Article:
Since no such book existed, I have tried to write one for use in my own
courses. And here it is. I hope you like it.
In preparation for this book, I read everything that I could find on the subject
– everything from newspaper columns, magazine articles, records of the family
courts, the writings of the old philosophers and the new psychologists. In
addition, I hired a trained researcher to spend one and a half years in various
libraries reading everything I had missed, ploughing through erudite tomes on
psychology, poring over hundreds of magazine articles, searching through
countless biographies, trying to ascertain how the great leaders of all ages had
dealt with people. We read their biographies. We read the life stories of all great
leaders from Julius Caesar to Thomas Edison. I recall that we read over one
hundred biographies of Theodore Roosevelt alone. We were determined to spare
no time, no expense, to discover every practical idea that anyone had ever used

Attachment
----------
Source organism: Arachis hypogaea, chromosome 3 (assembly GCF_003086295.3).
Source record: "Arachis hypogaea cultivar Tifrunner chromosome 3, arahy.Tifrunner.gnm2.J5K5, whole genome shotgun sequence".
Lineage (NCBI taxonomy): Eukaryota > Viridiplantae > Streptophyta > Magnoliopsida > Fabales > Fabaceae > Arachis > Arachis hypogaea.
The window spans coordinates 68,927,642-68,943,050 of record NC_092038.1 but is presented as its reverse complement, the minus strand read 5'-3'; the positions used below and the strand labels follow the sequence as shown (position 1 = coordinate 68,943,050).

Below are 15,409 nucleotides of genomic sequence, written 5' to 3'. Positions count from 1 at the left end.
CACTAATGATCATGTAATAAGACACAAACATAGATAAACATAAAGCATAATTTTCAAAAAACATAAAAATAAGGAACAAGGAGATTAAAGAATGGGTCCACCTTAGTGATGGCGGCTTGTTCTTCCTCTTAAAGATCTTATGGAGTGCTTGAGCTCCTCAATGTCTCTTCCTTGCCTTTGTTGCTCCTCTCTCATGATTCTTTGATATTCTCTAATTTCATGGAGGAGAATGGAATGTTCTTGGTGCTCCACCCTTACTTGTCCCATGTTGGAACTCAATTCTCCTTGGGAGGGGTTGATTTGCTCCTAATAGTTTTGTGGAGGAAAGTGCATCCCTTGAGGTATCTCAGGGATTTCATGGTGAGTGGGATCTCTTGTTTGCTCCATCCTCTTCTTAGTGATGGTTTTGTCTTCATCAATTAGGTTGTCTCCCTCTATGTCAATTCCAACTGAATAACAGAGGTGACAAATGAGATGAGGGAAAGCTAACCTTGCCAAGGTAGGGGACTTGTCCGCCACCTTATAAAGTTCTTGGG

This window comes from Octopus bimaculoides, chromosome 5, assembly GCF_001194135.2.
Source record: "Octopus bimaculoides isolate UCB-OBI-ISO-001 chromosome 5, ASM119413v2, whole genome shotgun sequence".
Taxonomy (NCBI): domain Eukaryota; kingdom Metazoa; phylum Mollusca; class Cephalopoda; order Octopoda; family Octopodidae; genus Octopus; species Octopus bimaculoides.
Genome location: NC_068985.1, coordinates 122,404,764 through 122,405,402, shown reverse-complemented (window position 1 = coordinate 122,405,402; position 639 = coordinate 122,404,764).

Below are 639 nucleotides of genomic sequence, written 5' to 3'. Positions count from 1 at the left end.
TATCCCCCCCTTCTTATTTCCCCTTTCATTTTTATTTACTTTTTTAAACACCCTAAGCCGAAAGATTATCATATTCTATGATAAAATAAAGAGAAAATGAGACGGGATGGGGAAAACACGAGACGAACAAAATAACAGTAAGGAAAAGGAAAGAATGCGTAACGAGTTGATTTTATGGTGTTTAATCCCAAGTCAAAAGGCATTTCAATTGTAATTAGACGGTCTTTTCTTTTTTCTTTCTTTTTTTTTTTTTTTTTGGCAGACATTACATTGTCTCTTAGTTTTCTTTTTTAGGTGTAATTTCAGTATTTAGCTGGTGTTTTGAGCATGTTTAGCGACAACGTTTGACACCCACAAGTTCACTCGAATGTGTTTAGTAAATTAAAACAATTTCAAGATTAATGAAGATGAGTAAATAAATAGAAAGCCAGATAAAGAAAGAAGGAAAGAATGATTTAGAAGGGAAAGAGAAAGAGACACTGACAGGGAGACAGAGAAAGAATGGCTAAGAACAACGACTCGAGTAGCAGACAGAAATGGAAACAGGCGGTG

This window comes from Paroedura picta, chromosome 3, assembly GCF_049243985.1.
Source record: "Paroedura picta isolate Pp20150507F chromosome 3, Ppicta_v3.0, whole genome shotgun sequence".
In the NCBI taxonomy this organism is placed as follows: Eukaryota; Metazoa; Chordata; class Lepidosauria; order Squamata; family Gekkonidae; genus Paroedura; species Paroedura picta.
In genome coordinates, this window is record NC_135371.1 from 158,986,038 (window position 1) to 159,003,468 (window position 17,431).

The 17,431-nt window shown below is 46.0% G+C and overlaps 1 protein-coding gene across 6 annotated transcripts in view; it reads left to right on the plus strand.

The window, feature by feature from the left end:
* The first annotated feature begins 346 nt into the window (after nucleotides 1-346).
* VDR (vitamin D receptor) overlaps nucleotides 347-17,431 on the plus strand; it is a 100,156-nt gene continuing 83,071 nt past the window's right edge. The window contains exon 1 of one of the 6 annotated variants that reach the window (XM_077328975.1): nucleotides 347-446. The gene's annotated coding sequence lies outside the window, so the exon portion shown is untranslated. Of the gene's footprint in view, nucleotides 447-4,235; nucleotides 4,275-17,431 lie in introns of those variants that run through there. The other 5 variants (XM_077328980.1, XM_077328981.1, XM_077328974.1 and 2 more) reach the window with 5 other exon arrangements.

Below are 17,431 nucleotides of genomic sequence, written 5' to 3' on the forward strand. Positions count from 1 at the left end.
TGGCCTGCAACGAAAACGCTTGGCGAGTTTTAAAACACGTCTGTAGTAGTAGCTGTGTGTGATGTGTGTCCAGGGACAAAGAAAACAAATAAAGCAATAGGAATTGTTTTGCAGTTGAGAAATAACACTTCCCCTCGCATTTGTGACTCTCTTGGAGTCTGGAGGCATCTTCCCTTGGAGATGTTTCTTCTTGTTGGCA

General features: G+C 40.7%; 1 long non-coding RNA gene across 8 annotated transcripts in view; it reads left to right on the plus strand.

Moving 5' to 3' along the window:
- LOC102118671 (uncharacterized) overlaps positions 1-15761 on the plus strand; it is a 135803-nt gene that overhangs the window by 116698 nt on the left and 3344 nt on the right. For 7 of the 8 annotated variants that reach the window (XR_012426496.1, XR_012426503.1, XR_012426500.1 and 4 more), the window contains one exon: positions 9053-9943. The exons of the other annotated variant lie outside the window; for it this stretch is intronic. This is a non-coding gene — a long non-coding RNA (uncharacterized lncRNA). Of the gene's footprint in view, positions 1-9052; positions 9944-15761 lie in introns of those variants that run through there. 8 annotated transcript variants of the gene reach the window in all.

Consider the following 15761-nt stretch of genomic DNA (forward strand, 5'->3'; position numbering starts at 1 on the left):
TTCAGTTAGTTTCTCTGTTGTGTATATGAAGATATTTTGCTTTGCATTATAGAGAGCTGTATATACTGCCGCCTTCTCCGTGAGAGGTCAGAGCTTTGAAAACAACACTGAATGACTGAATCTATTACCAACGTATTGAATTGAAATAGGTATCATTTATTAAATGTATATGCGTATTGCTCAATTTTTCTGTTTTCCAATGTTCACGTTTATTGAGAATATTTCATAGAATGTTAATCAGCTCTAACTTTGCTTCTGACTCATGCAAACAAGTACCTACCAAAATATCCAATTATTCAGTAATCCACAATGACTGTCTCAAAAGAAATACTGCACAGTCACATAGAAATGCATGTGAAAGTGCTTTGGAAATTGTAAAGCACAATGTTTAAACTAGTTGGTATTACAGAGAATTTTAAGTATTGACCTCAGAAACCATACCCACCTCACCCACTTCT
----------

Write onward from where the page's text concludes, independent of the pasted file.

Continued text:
throughout the ages for winning friends and influencing people.
I personally interviewed scores of successful people, some of them world-
famous – inventors like Marconi and Edison; political leaders like Franklin D.
Roosevelt and James Farley; business leaders like Owen D. Young; movie stars
like Clark Gable and Mary Pickford; and explorers like Martin Johnson – and
tried to discover the techniques they used in human relations.
From all this material, I prepared a short talk. I called it ‘How to Win Friends
and Influence People.’ I say ‘short.’ It was short in the beginning, but it soon
expanded to a lecture that consumed one hour and thirty minutes. For years, I
gave this talk each season to the adults in the Carnegie Institute courses in New
I gave the talk and urged the listeners to go out and test it in their business
and social contacts, and then come back to class and speak about their
experiences and the results they had achieved. What an interesting assignment!
These men and women, hungry for self-improvement, were fascinated by the
idea of working in a new kind of laboratory – the first and only laboratory of
human relationships for adults that had ever existed.
This book wasn’t written in the usual sense of the word. It grew as a child
grows. It grew and developed out of that laboratory, out of the experiences of
thousands of adults.
Years ago, we started with a set of rules printed on a card no larger than a
postcard. The next season we printed a larger card, then a leaflet, then a series of
booklets, each one expanding in size and scope. After fifteen years of